Uproar at KZN hospital as DA confronts health MEC Dhlomo over cancer crisis
KwaZulu-Natal health MEC Sibongiseni Dhlomo was involved in a heated confrontation with the DA on Monday, after a delegation from the party was prevented from entering a public hospital to look at how cancer patients were treated.
This came a month after a 68-page report by the South African Human Rights Commission (SAHRC) concluded that the provincial health department had failed cancer patients.
According to the report, "the delays in the provision of‚ and in some cases the denial of‚ oncology services to cancer patients‚ some of whom are destitute and in need of healthcare‚ affects them in a most fundamental way".
The SAHRC’s investigation followed a complaint lodged by the DA’s KwaZulu-Natal health spokesperson, Imran Keeka‚ in February 2016. Keeka had raised the alarm about a dire staffing crisis pertaining to oncology specialists and other medical staff‚ coupled with insufficient and nonfunctioning oncology machines and delays in treating patients.
The department has until the end of July to fully respond to the report by the SAHRC.
On Monday, Keeka and the DA’s national health spokesperson, Patricia Kopane, sought to enter Addington Hospital’s oncology unit but were prevented from doing so and physically removed by security guards.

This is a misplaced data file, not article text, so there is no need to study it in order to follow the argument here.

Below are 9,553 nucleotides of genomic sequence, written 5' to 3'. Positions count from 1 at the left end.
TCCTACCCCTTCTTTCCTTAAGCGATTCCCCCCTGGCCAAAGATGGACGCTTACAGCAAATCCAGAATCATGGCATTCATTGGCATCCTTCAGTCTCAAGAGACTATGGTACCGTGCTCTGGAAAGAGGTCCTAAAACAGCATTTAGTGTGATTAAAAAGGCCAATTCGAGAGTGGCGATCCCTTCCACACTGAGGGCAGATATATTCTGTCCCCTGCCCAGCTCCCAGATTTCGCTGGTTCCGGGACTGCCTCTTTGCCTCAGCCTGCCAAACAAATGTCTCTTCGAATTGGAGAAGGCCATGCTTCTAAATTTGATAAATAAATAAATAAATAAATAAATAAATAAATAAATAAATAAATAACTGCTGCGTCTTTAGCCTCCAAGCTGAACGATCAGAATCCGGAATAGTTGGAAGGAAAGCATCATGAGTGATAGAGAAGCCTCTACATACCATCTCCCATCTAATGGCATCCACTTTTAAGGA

Kopane said she had phoned Dhlomo to arrange the visit, and that Dhlomo had not objected but only expressed his reservations at not involving the National Assembly’s multiparty committee.
The DA is calling for Dhlomo to be removed from his position for incompetence.
But Dhlomo hit back, saying the DA delegation was there to score political points and did not follow procedure. He said oversight visits by MPLs and MPs needed to be arranged and organised through the health portfolio committee to ensure minimal disruptions to patient privacy and patient care.
"Political parties like the DA should know better to not just show up at a health facility as and when they feel like it. This visit was opportunistic. These visits are best done by multiparty standing committees," the MEC said.
"We cannot just allow all 400 MPs to just wake up one day and show up at our facilities because that could be highly disruptive, as hospital or clinic management and staff must stop attending to patients and engage those visiting for oversight purposes," he said.
Dhlomo said the prerogative to fire and hire government officials, MECs and ministers lay with the ANC, and was not with in the hands of the opposition.